Machine Learning and the GDPR

Many of the client companies I talk to bring up the subject of the potential impact of the European Union GDPR (general data protection regulations) which is set to take effect on May 25, 2018. The bottom line is, even though I’m not an expert in this area, that I believe the GDPR rules with respect to machine learning are very vague, will likely impose huge costs on all companies that have European customers, and could open the way to massive amounts of litigation.

Loosely speaking, the GDPR sets up strict rules for personal customer information, any company that does business in Europe. This is a good thing in principle. Potential fines are astronomical (up to 4% of a company’s global annual “turnover” — but this being a European thing, the exact amount can be determined by the GDPR entity, unfortunately creating an incentive for illegal behavior by just about everyone involved.)

The ultimate aim of collecting personal information is to make use of it in some way. Although the GDPR rules are labyrinthine, briefly, 1.) personal data must be anonymized (possibly making it useless for many ML applications) or pseudonymized, 2.) algorithms that use personal data must be explainable (where exactly what that means isn’t clearly defined), 3.) decisions reached using personal data, even if they are completely neutral, cannot have an effect related to race, politics, gender, religion, etc., etc., etc.

From the aptly-named Web site

Each of these three areas is quite interesting and very complex. And the poor phrasing of GDPR “recitals” makes any concrete discussion impossible. But for data anonymization, suppose you are a hospital and you want to use a person’s medical information to determine the best set of treatments. If your data is completely anonymized, you may not be able to use it effectively.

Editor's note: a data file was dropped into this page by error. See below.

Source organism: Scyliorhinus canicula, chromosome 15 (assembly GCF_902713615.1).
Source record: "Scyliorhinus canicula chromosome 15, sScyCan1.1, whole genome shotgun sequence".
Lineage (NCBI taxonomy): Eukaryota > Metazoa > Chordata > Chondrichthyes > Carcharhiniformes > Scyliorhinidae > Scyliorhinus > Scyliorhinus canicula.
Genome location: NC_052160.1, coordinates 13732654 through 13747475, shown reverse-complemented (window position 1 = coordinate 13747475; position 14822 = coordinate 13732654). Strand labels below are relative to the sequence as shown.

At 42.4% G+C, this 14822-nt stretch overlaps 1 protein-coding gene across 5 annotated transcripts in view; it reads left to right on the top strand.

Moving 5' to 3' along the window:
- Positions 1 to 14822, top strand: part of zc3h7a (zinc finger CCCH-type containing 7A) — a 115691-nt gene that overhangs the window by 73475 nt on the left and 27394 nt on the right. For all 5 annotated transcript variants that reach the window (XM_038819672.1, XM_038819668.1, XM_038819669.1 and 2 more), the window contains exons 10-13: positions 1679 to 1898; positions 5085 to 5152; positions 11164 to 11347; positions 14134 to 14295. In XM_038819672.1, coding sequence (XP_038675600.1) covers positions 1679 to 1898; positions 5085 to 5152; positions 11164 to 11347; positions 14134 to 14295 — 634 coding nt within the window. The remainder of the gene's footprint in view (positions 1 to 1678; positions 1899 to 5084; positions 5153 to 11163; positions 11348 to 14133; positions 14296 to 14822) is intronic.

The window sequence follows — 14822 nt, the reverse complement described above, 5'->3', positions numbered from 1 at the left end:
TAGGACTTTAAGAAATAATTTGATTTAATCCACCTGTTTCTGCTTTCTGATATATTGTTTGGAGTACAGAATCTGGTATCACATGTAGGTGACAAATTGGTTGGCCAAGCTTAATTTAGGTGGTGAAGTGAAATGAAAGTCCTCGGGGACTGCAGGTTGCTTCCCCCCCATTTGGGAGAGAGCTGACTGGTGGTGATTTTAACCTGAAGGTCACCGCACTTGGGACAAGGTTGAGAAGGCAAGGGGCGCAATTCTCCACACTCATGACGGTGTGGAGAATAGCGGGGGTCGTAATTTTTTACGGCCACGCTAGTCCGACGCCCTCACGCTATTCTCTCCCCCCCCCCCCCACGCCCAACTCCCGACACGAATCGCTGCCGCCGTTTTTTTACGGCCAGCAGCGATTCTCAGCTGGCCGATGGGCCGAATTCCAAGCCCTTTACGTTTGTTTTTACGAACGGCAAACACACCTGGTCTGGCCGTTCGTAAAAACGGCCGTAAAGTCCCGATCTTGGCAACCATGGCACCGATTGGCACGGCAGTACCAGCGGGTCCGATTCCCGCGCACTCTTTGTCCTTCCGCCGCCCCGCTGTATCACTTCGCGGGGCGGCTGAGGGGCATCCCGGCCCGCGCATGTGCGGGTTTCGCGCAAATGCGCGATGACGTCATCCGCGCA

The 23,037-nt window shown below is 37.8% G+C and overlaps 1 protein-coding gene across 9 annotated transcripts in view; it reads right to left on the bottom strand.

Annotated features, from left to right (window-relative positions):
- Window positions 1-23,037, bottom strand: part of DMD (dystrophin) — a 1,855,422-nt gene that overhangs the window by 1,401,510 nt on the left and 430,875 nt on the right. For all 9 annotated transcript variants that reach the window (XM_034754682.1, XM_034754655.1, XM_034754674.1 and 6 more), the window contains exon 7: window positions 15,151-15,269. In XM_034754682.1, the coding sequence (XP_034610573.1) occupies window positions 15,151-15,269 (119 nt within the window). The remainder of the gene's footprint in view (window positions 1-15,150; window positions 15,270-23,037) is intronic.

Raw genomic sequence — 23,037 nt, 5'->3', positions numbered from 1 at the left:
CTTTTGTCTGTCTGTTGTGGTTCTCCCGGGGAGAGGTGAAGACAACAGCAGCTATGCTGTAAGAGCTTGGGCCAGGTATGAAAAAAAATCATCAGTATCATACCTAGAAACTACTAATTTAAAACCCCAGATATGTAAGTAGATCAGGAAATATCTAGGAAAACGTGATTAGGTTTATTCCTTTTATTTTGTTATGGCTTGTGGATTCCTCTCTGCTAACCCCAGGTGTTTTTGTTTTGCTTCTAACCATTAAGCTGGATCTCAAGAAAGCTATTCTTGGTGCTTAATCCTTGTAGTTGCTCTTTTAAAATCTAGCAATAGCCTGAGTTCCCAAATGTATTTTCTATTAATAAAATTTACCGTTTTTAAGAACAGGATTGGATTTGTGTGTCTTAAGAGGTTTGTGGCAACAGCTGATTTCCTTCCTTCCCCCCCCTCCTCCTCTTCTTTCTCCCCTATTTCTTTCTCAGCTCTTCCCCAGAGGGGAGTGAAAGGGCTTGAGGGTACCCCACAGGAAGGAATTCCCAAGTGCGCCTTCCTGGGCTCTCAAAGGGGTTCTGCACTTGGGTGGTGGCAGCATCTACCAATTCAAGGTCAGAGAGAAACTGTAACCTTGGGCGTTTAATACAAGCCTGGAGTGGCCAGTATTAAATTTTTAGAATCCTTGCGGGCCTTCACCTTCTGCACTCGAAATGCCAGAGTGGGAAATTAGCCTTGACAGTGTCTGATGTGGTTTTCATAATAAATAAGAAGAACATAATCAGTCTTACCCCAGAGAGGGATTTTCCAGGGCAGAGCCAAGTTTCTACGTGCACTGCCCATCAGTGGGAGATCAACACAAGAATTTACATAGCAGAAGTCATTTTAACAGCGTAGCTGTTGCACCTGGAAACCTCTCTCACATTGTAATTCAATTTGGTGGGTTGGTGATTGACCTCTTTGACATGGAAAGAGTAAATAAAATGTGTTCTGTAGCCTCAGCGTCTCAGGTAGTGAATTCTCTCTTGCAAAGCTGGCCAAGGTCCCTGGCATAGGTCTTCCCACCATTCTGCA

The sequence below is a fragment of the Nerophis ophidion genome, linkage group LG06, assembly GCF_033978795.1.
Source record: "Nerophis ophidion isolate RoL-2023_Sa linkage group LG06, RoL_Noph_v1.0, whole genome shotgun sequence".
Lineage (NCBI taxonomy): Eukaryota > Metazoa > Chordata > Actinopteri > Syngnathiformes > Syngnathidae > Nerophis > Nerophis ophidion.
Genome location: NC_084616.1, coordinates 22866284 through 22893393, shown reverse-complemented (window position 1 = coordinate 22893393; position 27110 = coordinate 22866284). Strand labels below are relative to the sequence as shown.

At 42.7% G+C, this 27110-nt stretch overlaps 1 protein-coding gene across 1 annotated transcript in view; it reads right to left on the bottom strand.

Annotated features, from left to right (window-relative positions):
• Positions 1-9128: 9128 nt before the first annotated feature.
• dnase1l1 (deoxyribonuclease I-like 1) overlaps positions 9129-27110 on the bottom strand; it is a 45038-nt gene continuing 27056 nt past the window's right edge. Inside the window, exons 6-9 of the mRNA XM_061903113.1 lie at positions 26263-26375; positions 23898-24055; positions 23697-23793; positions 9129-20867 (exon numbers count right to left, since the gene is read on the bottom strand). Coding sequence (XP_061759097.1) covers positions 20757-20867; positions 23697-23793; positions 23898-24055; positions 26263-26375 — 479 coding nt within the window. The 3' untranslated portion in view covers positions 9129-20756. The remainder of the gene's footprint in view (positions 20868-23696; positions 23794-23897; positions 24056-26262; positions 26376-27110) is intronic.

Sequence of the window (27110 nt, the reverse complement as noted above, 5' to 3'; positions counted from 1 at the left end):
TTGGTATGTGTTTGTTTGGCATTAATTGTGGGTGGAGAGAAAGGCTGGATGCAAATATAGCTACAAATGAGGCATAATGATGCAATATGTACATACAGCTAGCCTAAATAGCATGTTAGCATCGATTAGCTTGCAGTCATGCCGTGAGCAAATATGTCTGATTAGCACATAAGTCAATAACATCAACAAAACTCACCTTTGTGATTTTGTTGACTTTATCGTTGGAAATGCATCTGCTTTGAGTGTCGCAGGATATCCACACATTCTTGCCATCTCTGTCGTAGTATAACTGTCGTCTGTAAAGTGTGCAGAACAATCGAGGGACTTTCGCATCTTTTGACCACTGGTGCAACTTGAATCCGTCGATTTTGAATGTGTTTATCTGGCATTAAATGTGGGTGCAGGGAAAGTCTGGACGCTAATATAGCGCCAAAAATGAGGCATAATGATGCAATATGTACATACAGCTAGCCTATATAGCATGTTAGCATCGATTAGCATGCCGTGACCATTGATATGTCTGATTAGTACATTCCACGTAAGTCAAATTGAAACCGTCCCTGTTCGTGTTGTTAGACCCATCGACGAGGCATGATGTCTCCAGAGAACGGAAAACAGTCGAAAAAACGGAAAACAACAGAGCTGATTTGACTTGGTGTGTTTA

For algorithm explanability, it’s not clear what this means at all. Do companies have to explain the exact algorithm used, thereby giving away a competitive advantage? Or do companies have to just say what class (such as a decision tree, or a neural network) they’re using? One interesting related topic here is called counterfactual information, where a company could say something like, “Your credit application would have been approved if your income had been $10,000 higher.” The requirement of algorithmic explanability could be a dream come true for unscrupulous lawyers.

The problems with disparate effect related to just about any personal category are overwhelming. Virtually any algorithm will have a varying impact on several classes of people. For example, a machine learning advertising recommendation system could discriminate against millionaires who have red hair and are left-handed, thereby making them victims and allowing them to alert the GDPR, which in turn could legally extract millions or even billions of dollars from the offending company.

Of course, my examples here are exaggerations. But the point is, the GDPR makes these crazy scenarios at least feasible. And the cost to a company of defending against such actions could easily put them out of business.

I suspect there will be all kinds of unintended consequences of the GDPR. The regulations could easily stifle machine learning innovation by big companies with lots to lose, and push innovation to small startups. The GDPR could greatly reduce mergers and acquisitions because a large company that acquires a small company that could be liable in some way, inherits the liability. And on and on.

The intentions of the GDPR may have be good, but the realization appears to be very weak. But I’m no lawyer (thank goodness) so only time will tell regarding the impact of GDPR.

Signage with unintended consequences

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